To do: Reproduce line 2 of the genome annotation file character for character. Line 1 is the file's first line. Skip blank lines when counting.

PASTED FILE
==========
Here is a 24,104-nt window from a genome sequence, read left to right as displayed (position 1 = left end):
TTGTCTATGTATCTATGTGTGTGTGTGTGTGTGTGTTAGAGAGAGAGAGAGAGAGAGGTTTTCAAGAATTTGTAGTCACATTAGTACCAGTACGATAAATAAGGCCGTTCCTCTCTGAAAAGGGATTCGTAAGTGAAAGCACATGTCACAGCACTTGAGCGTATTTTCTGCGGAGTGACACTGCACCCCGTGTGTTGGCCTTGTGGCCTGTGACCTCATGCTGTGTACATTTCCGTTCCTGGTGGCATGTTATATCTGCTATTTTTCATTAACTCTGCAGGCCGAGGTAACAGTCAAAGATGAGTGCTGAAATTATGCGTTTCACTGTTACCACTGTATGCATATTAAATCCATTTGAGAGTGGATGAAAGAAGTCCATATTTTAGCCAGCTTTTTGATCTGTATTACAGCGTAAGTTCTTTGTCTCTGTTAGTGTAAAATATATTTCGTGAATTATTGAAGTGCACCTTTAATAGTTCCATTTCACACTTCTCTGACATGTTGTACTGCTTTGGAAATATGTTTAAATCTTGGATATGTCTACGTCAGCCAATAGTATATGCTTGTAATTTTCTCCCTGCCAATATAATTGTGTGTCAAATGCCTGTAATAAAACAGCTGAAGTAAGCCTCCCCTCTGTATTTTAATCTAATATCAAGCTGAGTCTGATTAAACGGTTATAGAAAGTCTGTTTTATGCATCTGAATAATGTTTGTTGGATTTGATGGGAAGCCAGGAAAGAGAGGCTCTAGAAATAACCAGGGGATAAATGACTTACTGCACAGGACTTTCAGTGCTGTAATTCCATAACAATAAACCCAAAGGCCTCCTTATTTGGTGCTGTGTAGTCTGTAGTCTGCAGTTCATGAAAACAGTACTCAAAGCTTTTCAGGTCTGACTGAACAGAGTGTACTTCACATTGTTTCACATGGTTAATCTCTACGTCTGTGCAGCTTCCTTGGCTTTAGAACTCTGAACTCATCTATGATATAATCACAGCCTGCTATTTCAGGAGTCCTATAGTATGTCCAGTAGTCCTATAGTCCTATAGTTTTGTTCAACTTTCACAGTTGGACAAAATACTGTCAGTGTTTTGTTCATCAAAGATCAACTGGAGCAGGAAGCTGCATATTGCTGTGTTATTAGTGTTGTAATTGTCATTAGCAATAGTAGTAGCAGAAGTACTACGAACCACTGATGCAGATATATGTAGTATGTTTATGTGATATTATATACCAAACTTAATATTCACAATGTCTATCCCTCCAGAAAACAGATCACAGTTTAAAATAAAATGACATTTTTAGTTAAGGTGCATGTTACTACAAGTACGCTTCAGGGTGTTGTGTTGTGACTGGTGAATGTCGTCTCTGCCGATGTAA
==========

TTGTCTATGTATCTATGTGTGTGTGTGTGTGTGTGTTAGAGAGAGAGAGAGAGAGAGGTTTTCAAGAATTTGTAGTCACATTAGTACCAGTACGATAAATAAGGCCGTTCCTCTCTGAAAAGGGATTCGTAAGTGAAAGCACATGTCACAGCACTTGAGCGTATTTTCTGCGGAGTGACACTGCACCCCGTGTGTTGGCCTTGTGGCCTGTGACCTCATGCTGTGTACATTTCCGTTCCTGGTGGCATGTTATATCTGCTATTTTTCATTAACTCTGCAGGCCGAGGTAACAGTCAAAGATGAGTGCTGAAATTATGCGTTTCACTGTTACCACTGTATGCATATTAAATCCATTTGAGAGTGGATGAAAGAAGTCCATATTTTAGCCAGCTTTTTGATCTGTATTACAGCGTAAGTTCTTTGTCTCTGTTAGTGTAAAATATATTTCGTGAATTATTGAAGTGCACCTTTAATAGTTCCATTTCACACTTCTCTGACATGTTGTACTGCTTTGGAAATATGTTTAAATCTTGGATATGTCTACGTCAGCCAATAGTATATGCTTGTAATTTTCTCCCTGCCAATATAATTGTGTGTCAAATGCCTGTAATAAAACAGCTGAAGTAAGCCTCCCCTCTGTATTTTAATCTAATATCAAGCTGAGTCTGATTAAACGGTTATAGAAAGTCTGTTTTATGCATCTGAATAATGTTTGTTGGATTTGATGGGAAGCCAGGAAAGAGAGGCTCTAGAAATAACCAGGGGATAAATGACTTACTGCACAGGACTTTCAGTGCTGTAATTCCATAACAATAAACCCAAAGGCCTCCTTATTTGGTGCTGTGTAGTCTGTAGTCTGCAGTTCATGAAAACAGTACTCAAAGCTTTTCAGGTCTGACTGAACAGAGTGTACTTCACATTGTTTCACATGGTTAATCTCTACGTCTGTGCAGCTTCCTTGGCTTTAGAACTCTGAACTCATCTATGATATAATCACAGCCTGCTATTTCAGGAGTCCTATAGTATGTCCAGTAGTCCTATAGTCCTATAGTTTTGTTCAACTTTCACAGTTGGACAAAATACTGTCAGTGTTTTGTTCATCAAAGATCAACTGGAGCAGGAAGCTGCATATTGCTGTGTTATTAGTGTTGTAATTGTCATTAGCAATAGTAGTAGCAGAAGTACTACGAACCACTGATGCAGATATATGTAGTATGTTTATGTGATATTATATACCAAACTTAATATTCACAATGTCTATCCCTCCAGAAAACAGATCACAGTTTAAAATAAAATGACATTTTTAGTTAAGGTGCATGTTACTACAAGTACGCTTCAGGGTGTTGTGTTGTGACTGGTGAATGTCGTCTCTGCCGATGTAA